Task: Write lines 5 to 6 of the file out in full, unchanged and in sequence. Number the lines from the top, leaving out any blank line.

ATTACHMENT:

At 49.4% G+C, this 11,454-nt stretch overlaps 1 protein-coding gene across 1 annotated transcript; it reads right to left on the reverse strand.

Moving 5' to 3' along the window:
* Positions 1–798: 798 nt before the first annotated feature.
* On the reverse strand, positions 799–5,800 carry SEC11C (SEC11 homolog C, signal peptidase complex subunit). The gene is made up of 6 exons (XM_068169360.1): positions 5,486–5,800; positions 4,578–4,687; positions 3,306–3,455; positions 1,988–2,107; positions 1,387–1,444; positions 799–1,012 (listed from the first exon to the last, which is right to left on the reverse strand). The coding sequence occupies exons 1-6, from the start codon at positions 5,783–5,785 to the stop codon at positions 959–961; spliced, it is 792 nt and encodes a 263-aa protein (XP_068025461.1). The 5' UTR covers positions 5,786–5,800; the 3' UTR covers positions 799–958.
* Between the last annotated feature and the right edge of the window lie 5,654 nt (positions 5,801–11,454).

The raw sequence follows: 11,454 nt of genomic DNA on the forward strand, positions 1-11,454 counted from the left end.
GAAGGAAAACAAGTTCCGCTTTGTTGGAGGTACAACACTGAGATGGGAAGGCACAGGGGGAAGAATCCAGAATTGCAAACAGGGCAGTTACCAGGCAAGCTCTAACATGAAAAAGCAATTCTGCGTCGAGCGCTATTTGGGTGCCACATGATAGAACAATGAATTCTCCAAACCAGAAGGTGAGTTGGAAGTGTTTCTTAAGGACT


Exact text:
* Between the last annotated feature and the right edge of the window lie 5,654 nt (positions 5,801–11,454).

The raw sequence follows: 11,454 nt of genomic DNA on the forward strand, positions 1-11,454 counted from the left end.